News / USA

    Latest Polls Point to Close Presidential Race in November

    President Barack Obama, left, and Republican presidential candidate former Massachusetts Governor Mitt RomneyPresident Barack Obama, left, and Republican presidential candidate former Massachusetts Governor Mitt Romney
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    President Barack Obama, left, and Republican presidential candidate former Massachusetts Governor Mitt Romney
    President Barack Obama, left, and Republican presidential candidate former Massachusetts Governor Mitt Romney
    The latest public-opinion polls suggest this year’s U.S. presidential election could be a very close contest between President Barack Obama and his presumed Republican challenger, former Massachusetts governor Mitt Romney.  

    Several recent national surveys show the Obama-Romney race either tied or give a slight advantage to the president.  For example, recent Gallup daily tracking polls have shown the race tied at 46 percent each for Mr. Obama and Romney.

    The polls also show that the economy will be the top issue in this year’s campaign and that means the president will have to spend a lot of time defending his record.

    Ken Duberstein served as chief of staff to former President Ronald Reagan in the 1980’s.

    “An incumbent president always has an advantage," said Duberstein. "But for Barack Obama he also now has an economy that clearly is not perking along very well.  The American people almost always vote their pocketbooks.  If I were the Obama people I would be praying for better economic news over the next seven months.”

    Democrats are well aware of the public’s discontent over the domestic economy.  

    One of the main Obama campaign strategies is to make the election not simply a referendum on the president’s first three years in office, but a choice between his view of where to take the country and the one offered by Mr. Romney.  He has vowed to repeal the president’s sweeping health care reform law and to rein in the power of the federal government.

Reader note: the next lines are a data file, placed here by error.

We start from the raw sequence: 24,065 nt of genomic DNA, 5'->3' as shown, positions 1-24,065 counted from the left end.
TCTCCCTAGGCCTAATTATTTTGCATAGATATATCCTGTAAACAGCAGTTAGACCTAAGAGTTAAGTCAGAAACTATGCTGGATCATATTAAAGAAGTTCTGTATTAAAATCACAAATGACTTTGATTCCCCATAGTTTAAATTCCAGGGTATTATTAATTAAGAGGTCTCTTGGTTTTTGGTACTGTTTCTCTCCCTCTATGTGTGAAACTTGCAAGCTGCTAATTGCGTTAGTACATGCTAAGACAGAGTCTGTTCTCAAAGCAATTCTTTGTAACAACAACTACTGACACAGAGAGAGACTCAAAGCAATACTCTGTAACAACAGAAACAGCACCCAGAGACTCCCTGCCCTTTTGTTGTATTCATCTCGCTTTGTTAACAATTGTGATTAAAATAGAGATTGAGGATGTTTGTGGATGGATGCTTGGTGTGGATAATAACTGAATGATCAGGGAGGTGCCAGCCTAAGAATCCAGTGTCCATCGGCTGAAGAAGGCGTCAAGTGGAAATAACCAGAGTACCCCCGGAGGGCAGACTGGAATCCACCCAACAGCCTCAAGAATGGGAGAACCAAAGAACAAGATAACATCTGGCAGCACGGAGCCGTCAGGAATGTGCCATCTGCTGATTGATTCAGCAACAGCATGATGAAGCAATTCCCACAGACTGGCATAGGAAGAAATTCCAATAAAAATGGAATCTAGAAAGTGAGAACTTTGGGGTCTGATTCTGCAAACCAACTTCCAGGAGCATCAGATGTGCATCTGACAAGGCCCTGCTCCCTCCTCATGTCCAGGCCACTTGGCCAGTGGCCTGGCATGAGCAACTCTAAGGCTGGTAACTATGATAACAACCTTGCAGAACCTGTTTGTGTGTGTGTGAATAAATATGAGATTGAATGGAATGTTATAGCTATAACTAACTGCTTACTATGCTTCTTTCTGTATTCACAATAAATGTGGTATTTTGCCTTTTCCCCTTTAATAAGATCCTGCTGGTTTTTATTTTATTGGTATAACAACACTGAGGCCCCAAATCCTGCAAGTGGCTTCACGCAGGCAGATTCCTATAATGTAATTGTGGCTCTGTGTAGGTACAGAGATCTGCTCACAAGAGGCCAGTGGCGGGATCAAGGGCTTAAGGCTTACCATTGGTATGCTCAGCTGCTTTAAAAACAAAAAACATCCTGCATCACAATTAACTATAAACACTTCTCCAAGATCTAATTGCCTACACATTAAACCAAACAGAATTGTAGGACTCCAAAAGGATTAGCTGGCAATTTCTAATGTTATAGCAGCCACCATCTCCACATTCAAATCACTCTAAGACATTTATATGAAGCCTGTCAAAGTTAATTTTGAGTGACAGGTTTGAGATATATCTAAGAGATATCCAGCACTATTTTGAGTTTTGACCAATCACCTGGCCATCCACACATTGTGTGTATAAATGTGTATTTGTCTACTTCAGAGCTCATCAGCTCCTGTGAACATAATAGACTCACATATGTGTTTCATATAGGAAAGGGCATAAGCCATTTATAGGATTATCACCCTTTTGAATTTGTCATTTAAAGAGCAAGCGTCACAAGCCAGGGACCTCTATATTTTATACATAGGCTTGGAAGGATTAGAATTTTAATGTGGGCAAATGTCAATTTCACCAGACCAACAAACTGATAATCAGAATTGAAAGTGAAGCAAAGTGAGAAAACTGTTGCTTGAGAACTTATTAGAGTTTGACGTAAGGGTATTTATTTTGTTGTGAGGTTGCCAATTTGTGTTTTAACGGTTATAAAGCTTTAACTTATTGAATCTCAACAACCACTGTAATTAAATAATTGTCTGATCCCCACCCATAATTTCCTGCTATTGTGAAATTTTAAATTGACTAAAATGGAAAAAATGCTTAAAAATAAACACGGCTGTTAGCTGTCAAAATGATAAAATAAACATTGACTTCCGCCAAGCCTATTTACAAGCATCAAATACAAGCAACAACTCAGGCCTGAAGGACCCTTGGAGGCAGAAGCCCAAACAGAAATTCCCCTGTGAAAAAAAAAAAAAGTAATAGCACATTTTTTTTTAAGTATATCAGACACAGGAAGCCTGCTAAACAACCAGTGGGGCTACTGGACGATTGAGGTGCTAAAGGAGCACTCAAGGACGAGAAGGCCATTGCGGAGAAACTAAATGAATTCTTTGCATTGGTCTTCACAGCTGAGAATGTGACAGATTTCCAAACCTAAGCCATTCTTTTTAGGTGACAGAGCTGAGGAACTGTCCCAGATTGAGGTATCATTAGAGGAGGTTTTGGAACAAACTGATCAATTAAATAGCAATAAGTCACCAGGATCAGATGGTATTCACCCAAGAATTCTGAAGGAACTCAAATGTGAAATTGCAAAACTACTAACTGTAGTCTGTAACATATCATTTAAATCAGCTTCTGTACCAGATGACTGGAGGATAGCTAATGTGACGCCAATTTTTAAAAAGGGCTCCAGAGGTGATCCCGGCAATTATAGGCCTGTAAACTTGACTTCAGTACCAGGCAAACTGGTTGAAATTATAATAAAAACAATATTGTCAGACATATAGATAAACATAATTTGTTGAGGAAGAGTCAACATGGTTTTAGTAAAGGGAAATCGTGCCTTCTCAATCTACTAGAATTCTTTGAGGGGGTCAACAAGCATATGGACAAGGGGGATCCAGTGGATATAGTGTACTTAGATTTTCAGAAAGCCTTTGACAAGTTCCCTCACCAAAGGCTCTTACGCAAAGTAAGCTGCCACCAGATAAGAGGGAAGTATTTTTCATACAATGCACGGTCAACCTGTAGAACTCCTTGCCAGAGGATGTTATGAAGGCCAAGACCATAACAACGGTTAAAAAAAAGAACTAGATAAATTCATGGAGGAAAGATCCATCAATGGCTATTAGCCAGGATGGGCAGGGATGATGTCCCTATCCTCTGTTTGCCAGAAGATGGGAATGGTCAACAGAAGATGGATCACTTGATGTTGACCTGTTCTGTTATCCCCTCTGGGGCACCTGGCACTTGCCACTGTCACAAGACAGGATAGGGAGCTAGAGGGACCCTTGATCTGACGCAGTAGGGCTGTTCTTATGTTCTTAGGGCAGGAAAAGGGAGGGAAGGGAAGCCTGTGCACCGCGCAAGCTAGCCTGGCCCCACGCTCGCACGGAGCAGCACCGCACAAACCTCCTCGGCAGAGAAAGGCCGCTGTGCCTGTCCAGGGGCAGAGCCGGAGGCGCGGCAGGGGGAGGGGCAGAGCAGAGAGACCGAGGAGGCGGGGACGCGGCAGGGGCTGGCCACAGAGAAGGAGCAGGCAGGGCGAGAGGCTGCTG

Differences over the power and size of government are expected to be central to the election debate this year, says political analyst Rhodes Cook.

    “People have a real choice in this election as they have for the last few elections," said Cook. "It is not the case that it does not matter who you elect to the White House.  It makes a big difference who you elect in terms of the philosophy of government that you will get.”

    The Romney campaign is expected to focus on the president’s economic record and emphasize Mr. Romney’s business background.

    The president’s supporters will point to some improvements in the national economy as evidence that the administration has the country on the right track.

    They will also try to depict former governor Romney as wanting to return to Republican economic policies that got the country in trouble in the first place.

    Gallup pollster Frank Newport predicts a close election in November.  He says the president is better liked in the matchup with Mr. Romney, but adds many voters still have doubts about the president’s ability to handle the economy.

    “Somehow you connect with them or not and that can make a difference, and on that Barack Obama has a decided advantage," said Newport. "So he has those kind of softer dimensions tied up.  Mitt Romney is viewed as a colder, more calculating person.  But what the Romney campaign will attempt to do is turn that into a plus and say, yeah, he may not be your favorite warm, fuzzy friend, but he is an efficient manager of government.  That is what they want to say and he can handle the economy.”

    Four years ago, Mr. Obama defeated Republican candidate John McCain by a comfortable margin in the popular vote and in the state-by-state Electoral College vote that determines who will win the White House.

    This year experts are predicting a much closer election along the lines of 2000 and 2004.  And they say the contest will probably be decided by the results in about a dozen closely-contested battleground states where the outcome remains in doubt.

    Jim Malone

    Jim Malone has served as VOA’s National correspondent covering U.S. elections and politics since 1995. Prior to that he was a VOA congressional correspondent and served as VOA’s East Africa Correspondent from 1986 to 1990. Jim began his VOA career with the English to Africa Service in 1983.

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